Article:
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Paphos Castle

Compared to other harbor fortresses around the world, the Medieval Castle fo Paphos is a modest structure. Yet it doesn’t lack charm. The views from its top floor inspire nostalgia and a sense of romantic wonder.

Paphos Castle: Medieval fort with a checkered past.

Symbol of the city, the Medieval Castle has a frantic history. The first Byzantine fort to protect the harbor, Saranta Kolones, was destroyed by the 1222 Cyprus earthquake. It was a violent event that caused significant loss of life and extensive damage. In fact, archeological discoveries at the site of Saranta Kolones revealed the remains of a man who died trapped in the castle’s main drain trying to escape the quake. The ruins of the first sentinel of the port still stand and can be seen inside the Kato Paphos Archaeological Park.

To replace the fortress destroyed by the 1222 AD earthquake, the Frankish rulers erected a new structure with two towers in the middle of the 13th century, but this too suffered changes later.The Genoese captured Paphos in 1373 and made changes to the stronghold also shaping its moat. At the end of the 15th century, the round tower of the new Paphos Castle was destroyed by an earthquake. Its ruins can be seen at the west of the existing tower. In 1570, as the Ottoman threat drew near, the Venetians destroyed the second tower. The building that stands today guarding the harbor is the 1780 Ottoman restoration of the original Frankish western tower with the Venetian enhancements.

The Ottomans used the basement of the castle as a long-term jail, while the garrison lived on the upper floors. They also used the central room as a mosque and set twelve battlements with cannons on the roof to protect the harbor. When the Turks handed over the administration of Cyprus to the British in 1878, the guns were removed. The building was subsequently used as a salt warehouse until 1935 when the edifice was declared an Ancient Monument under the Antiquities Law.

Today, the Paphos Medieval Castle is a notable landmark open to the public every day, year round. It is a lovely sight from the land, and it’s also worth a visit for its rooftop vistas, which allow you to observe the sea and the harbor in all its muted splendor.

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Paphos Castle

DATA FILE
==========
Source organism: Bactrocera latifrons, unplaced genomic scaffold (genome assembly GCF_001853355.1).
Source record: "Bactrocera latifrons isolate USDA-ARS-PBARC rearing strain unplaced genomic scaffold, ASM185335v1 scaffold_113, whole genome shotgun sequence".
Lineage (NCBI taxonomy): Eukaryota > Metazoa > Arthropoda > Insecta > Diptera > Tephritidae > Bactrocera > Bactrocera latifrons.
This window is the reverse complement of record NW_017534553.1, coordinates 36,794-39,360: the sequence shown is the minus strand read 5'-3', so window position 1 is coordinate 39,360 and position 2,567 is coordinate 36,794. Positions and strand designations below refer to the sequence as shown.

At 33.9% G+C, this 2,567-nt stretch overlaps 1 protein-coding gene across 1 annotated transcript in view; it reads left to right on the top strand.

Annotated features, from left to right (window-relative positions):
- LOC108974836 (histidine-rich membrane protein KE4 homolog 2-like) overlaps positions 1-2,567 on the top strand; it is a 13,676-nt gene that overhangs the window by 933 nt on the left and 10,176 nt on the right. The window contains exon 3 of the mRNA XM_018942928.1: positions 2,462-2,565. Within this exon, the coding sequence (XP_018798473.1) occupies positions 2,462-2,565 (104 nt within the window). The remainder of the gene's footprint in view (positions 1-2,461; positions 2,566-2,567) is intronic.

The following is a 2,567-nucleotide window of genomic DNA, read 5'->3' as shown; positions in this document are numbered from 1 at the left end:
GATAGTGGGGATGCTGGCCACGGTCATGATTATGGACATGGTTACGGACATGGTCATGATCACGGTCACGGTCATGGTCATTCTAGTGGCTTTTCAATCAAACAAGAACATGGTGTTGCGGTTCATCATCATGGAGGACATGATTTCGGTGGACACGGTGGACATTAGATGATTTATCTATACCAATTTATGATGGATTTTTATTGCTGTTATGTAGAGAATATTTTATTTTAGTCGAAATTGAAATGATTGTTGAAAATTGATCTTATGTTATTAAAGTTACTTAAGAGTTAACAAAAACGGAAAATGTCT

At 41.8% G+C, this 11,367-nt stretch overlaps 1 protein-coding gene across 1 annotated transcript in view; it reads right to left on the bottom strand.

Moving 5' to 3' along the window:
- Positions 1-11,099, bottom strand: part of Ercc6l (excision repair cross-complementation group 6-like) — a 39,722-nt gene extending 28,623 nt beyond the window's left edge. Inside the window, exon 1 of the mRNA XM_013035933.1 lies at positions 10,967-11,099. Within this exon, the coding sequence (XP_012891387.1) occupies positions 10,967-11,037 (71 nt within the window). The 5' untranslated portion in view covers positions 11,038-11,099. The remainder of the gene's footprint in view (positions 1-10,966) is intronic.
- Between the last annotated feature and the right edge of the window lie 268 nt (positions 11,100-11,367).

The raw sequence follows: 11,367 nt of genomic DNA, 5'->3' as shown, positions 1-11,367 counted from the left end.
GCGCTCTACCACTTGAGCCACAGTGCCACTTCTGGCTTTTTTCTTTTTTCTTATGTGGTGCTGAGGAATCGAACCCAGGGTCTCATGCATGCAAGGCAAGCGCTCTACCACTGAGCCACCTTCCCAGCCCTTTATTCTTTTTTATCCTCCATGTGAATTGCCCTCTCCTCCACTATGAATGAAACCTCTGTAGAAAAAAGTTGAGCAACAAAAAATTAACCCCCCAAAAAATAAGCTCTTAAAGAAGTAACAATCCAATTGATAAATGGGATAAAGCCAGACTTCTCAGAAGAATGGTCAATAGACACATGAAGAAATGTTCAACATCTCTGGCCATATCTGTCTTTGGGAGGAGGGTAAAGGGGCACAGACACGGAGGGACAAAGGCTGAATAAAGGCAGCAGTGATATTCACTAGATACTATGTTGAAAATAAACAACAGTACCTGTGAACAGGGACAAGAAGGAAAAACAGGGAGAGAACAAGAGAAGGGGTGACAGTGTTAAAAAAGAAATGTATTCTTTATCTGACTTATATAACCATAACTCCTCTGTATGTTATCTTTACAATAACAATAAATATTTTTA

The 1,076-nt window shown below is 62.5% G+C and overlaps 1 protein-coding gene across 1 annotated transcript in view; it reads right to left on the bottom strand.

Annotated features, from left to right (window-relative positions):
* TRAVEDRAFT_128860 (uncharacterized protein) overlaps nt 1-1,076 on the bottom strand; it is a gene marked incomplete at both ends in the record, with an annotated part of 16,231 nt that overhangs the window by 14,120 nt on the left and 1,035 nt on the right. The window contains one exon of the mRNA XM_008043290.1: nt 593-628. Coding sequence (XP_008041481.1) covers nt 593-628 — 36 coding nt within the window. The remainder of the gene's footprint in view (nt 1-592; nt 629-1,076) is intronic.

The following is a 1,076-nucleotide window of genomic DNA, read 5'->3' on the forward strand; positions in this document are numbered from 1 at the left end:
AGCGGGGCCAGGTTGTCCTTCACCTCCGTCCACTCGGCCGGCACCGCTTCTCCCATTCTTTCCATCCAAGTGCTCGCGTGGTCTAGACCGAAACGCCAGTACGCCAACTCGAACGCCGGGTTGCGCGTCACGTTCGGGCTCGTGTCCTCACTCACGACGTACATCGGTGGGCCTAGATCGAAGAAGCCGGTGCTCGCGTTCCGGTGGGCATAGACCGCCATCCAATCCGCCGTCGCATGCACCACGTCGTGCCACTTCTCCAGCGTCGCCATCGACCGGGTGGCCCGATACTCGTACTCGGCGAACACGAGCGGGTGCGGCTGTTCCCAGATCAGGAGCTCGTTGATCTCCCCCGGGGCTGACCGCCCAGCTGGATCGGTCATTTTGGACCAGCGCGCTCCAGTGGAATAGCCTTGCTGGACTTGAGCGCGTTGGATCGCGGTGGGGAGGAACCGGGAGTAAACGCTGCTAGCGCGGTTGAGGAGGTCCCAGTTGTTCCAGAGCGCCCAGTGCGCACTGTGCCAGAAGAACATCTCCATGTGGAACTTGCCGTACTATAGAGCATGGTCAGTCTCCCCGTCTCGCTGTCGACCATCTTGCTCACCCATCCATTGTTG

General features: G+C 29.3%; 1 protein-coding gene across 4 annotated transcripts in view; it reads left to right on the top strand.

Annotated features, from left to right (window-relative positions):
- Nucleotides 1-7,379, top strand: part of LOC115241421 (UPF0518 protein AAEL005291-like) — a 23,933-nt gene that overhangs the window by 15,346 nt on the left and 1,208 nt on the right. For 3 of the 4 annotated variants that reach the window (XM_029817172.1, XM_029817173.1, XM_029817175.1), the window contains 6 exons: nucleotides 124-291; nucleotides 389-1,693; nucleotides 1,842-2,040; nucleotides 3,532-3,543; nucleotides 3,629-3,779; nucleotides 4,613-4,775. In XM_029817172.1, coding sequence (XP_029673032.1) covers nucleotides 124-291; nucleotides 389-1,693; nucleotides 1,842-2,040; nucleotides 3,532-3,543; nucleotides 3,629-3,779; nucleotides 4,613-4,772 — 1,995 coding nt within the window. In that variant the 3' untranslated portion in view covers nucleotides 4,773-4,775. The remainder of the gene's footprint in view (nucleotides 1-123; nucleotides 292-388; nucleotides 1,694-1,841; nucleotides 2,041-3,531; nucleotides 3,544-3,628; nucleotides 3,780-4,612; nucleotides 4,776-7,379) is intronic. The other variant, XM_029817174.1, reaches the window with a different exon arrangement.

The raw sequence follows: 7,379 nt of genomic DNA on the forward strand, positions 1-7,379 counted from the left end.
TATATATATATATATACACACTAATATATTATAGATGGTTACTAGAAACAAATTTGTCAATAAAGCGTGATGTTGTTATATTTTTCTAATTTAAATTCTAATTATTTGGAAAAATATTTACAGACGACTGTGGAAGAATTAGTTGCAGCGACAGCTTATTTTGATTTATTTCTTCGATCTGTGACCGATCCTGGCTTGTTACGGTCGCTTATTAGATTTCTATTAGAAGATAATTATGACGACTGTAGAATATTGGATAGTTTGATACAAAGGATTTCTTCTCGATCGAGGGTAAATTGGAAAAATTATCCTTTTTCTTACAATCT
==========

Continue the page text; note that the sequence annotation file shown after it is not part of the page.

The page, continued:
Paphos Castle
Paphos Castle
Paphos Castle
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More Ancient Sites
Tombs of the Kings
Tombs of the Kings
Hellenistic and Roman aristocracy’s last resting place

Despite the name of this ancient site of Paphos, there are no kings buried in the vast underground necropolis that stretches just under Nea Paphos (Aphrodite’s Sacred City). This site was used as a resting place for the local aristocracy from the Hellenistic period (3rd century BC) until the beginning of the 4th century AD. Tafoi ton Vasileon is also recognized among the UNESCO’s World Heritage Sites as part of the Kato Paphos Archaeological Park.

Kato Paphos Archaeological Park
Kato Paphos Archaeological Park
UNESCO-listed treasure on the Aphrodite Cultural Route

The Kato Paphos Archaeological Park is the most important stop on the Aphrodite Cultural Route, which also includes Amathous, near Lemesos, and Kition, in Larnaka. A UNESCO World Heritage Site since 1980 this is where you should start your journey of heritage discovery. Besides the Tombs of the Kings, the site includes other noteworthy monuments.

Agia Solomoni
Agia Solomoni
Church and Christian catacombs

This is one of the pious ancient sites of Paphos. Although modest, this is the burial site of the seven Machabee brothers; Abim, Antonius, Gurias, Eleazar, Eusebonus, Alimus, and Marcellus, and their mother Solomonia, who was among the first on Cyprus to reject idolatry and to embrace Christianity.

Agia Kyriaki Chrysopolitissa and the Pillar of St. Paul
Agia Kyriaki Chrysopolitissa and the Pillar of St. Paul
Church and the Pillar of St. Paul

Modest and unassuming, this 13th century church still preserves beautiful mosaics on its floors. In the courtyard, St. Paul’s Pillar, a time-corroded marble column where the Apostle allegedly received five times forty lashes less one, is a thought-provoking marker.

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